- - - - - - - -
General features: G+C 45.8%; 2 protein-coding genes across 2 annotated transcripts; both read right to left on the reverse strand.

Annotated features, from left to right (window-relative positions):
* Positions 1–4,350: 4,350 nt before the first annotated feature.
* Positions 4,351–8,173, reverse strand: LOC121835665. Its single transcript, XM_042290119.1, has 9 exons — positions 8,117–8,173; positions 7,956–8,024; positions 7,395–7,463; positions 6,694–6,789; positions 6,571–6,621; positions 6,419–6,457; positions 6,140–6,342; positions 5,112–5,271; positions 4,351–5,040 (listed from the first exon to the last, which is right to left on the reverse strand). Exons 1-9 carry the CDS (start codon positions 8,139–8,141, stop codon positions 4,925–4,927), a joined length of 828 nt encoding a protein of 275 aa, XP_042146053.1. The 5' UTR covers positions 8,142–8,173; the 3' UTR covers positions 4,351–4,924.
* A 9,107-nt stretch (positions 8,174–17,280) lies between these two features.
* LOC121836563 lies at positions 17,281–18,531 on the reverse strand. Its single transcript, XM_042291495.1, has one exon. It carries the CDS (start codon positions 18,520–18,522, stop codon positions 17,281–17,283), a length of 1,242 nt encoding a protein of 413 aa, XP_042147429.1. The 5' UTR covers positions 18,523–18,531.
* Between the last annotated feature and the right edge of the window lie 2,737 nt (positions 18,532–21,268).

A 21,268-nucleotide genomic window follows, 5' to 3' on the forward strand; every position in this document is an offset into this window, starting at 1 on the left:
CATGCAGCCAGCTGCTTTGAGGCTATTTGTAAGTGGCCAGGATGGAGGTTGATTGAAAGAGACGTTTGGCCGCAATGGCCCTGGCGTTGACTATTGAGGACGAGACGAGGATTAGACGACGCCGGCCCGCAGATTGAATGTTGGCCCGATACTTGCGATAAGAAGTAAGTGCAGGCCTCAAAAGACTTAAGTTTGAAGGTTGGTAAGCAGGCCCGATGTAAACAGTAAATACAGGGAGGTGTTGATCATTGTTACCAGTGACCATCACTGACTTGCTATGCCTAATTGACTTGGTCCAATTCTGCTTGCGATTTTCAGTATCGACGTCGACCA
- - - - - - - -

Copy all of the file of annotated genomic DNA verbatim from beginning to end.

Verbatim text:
General features: G+C 45.8%; 2 protein-coding genes across 2 annotated transcripts; both read right to left on the reverse strand.

Annotated features, from left to right (window-relative positions):
* Positions 1–4,350: 4,350 nt before the first annotated feature.
* Positions 4,351–8,173, reverse strand: LOC121835665. Its single transcript, XM_042290119.1, has 9 exons — positions 8,117–8,173; positions 7,956–8,024; positions 7,395–7,463; positions 6,694–6,789; positions 6,571–6,621; positions 6,419–6,457; positions 6,140–6,342; positions 5,112–5,271; positions 4,351–5,040 (listed from the first exon to the last, which is right to left on the reverse strand). Exons 1-9 carry the CDS (start codon positions 8,139–8,141, stop codon positions 4,925–4,927), a joined length of 828 nt encoding a protein of 275 aa, XP_042146053.1. The 5' UTR covers positions 8,142–8,173; the 3' UTR covers positions 4,351–4,924.
* A 9,107-nt stretch (positions 8,174–17,280) lies between these two features.
* LOC121836563 lies at positions 17,281–18,531 on the reverse strand. Its single transcript, XM_042291495.1, has one exon. It carries the CDS (start codon positions 18,520–18,522, stop codon positions 17,281–17,283), a length of 1,242 nt encoding a protein of 413 aa, XP_042147429.1. The 5' UTR covers positions 18,523–18,531.
* Between the last annotated feature and the right edge of the window lie 2,737 nt (positions 18,532–21,268).

A 21,268-nucleotide genomic window follows, 5' to 3' on the forward strand; every position in this document is an offset into this window, starting at 1 on the left:
CATGCAGCCAGCTGCTTTGAGGCTATTTGTAAGTGGCCAGGATGGAGGTTGATTGAAAGAGACGTTTGGCCGCAATGGCCCTGGCGTTGACTATTGAGGACGAGACGAGGATTAGACGACGCCGGCCCGCAGATTGAATGTTGGCCCGATACTTGCGATAAGAAGTAAGTGCAGGCCTCAAAAGACTTAAGTTTGAAGGTTGGTAAGCAGGCCCGATGTAAACAGTAAATACAGGGAGGTGTTGATCATTGTTACCAGTGACCATCACTGACTTGCTATGCCTAATTGACTTGGTCCAATTCTGCTTGCGATTTTCAGTATCGACGTCGACCA